Southeastern Asia, bordering the Gulf of Thailand, Gulf of Tonkin, and South China Sea, as well as China, Laos, and Cambodia
Southeastern Asia, bordering the Gulf of Thailand, between Thailand, Vietnam, and Laos
Geographic coordinates
16 10 N, 107 50 E
13 00 N, 105 00 E
Map references
Southeast Asia
Southeast Asia
total: 331,210 sq km
land: 310,070 sq km
water: 21,140 sq km
total: 181,035 sq km
land: 176,515 sq km
water: 4,520 sq km
Area - comparative
about three times the size of Tennessee; slightly larger than New Mexico
one and a half times the size of Pennsylvania; slightly smaller than Oklahoma
Land boundaries
total: 4,616 km
border countries (3): Cambodia 1158 km, China 1297 km, Laos 2161 km
total: 2,530 km
border countries (3): Laos 555 km, Thailand 817 km, Vietnam 1158 km
3,444 km (excludes islands)
443 km
Maritime claims
territorial sea: 12 nm
exclusive economic zone: 200 nm
contiguous zone: 24 nm
continental shelf: 200 nm or to the edge of the continental margin
territorial sea: 12 nm
exclusive economic zone: 200 nm
contiguous zone: 24 nm
continental shelf: 200 nm
tropical in south; monsoonal in north with hot, rainy season (May to September) and warm, dry season (October to March)
tropical; rainy, monsoon season (May to November); dry season (December to April); little seasonal temperature variation
low, flat delta in south and north; central highlands; hilly, mountainous in far north and northwest
mostly low, flat plains; mountains in southwest and north
Elevation extremes
mean elevation: 398 m
lowest point: South China Sea 0 m
highest point: Fan Si Pan 3,144 m
mean elevation: 126 m
lowest point: Gulf of Thailand 0 m
highest point: Phnum Aoral 1,810 m
Natural resources
antimony, phosphates, coal, manganese, rare earth elements, bauxite, chromate, offshore oil and gas deposits, timber, hydropower, arable land
oil and gas, timber, gemstones, iron ore, manganese, phosphates, hydropower potential, arable land
Land use
agricultural land: 34.8% (2011 est.)
arable land: 20.6% (2011 est.) / permanent crops: 12.1% (2011 est.) / permanent pasture: 2.1% (2011 est.)
forest: 45% (2011 est.)
other: 20.2% (2011 est.)
agricultural land: 32.1% (2011 est.)
arable land: 22.7% (2011 est.) / permanent crops: 0.9% (2011 est.) / permanent pasture: 8.5% (2011 est.)
forest: 56.5% (2011 est.)
other: 11.4% (2011 est.)
Irrigated land
46,000 sq km (2012)
3,540 sq km (2012)
Natural hazards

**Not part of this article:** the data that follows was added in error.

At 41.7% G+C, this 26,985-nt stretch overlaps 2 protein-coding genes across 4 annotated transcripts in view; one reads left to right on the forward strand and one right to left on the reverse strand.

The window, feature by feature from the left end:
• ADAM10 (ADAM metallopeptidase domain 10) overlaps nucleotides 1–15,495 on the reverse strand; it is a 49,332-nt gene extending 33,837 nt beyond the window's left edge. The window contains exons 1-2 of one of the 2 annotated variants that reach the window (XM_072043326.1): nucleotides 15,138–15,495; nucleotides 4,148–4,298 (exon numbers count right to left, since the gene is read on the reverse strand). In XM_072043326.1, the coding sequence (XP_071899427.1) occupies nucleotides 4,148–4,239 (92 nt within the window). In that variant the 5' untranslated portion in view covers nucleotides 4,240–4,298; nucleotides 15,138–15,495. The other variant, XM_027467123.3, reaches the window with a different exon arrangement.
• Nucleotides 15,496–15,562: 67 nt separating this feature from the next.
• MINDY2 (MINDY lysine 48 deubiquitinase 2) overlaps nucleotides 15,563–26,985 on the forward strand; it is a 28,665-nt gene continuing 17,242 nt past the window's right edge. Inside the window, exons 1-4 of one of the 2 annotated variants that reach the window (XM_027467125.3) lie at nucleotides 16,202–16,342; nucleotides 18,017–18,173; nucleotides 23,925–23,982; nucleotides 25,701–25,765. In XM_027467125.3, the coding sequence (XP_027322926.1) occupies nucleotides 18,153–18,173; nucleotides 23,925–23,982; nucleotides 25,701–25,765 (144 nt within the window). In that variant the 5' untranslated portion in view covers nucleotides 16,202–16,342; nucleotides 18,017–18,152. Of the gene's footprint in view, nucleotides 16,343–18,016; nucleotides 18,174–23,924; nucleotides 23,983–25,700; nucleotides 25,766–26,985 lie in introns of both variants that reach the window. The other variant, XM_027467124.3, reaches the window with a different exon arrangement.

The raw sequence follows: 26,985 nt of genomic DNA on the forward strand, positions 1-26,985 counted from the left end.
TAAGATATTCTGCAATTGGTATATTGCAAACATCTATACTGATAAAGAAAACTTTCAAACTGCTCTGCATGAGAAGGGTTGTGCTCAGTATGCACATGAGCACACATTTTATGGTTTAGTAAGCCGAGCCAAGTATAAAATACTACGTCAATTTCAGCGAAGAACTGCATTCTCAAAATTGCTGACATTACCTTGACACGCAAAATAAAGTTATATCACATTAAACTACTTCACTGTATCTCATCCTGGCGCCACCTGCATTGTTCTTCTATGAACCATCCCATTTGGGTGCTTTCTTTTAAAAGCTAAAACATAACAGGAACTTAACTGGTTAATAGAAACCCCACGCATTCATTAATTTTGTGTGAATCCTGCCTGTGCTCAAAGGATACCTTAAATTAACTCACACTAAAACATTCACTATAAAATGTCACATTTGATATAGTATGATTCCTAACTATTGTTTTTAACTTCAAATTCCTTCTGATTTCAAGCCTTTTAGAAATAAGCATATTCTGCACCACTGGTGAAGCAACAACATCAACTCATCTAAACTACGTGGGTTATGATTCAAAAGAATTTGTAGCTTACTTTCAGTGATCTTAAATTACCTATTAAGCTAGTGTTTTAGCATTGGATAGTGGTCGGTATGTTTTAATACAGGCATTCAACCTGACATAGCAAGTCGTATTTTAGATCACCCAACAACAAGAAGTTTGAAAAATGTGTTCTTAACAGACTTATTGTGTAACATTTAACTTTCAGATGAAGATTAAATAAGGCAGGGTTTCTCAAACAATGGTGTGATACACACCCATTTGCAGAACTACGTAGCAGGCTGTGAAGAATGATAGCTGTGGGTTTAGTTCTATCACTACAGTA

occasional typhoons (May to January) with extensive flooding, especially in the Mekong River delta
monsoonal rains (June to November); flooding; occasional droughts
Environment - current issues
logging and slash-and-burn agricultural practices contribute to deforestation and soil degradation; water pollution and overfishing threaten marine life populations; groundwater contamination limits potable water supply; air pollution; growing urban industrialization and population migration are rapidly degrading environment in Hanoi and Ho Chi Minh City
illegal logging activities throughout the country and strip mining for gems in the western region along the border with Thailand have resulted in habitat loss and declining biodiversity (in particular, destruction of mangrove swamps threatens natural fisheries); soil erosion; in rural areas, most of the population does not have access to potable water; declining fish stocks because of illegal fishing and overfishing; coastal ecosystems choked by sediment washed loose from deforested areas inland
Environment - international agreements
party to: Biodiversity, Climate Change, Climate Change-Kyoto Protocol, Desertification, Endangered Species, Environmental Modification, Hazardous Wastes, Law of the Sea, Ozone Layer Protection, Ship Pollution, Wetlands
signed, but not ratified: none of the selected agreements
party to: Biodiversity, Climate Change, Climate Change-Kyoto Protocol, Desertification, Endangered Species, Hazardous Wastes, Marine Life Conservation, Ozone Layer Protection, Ship Pollution, Tropical Timber 94, Wetlands, Whaling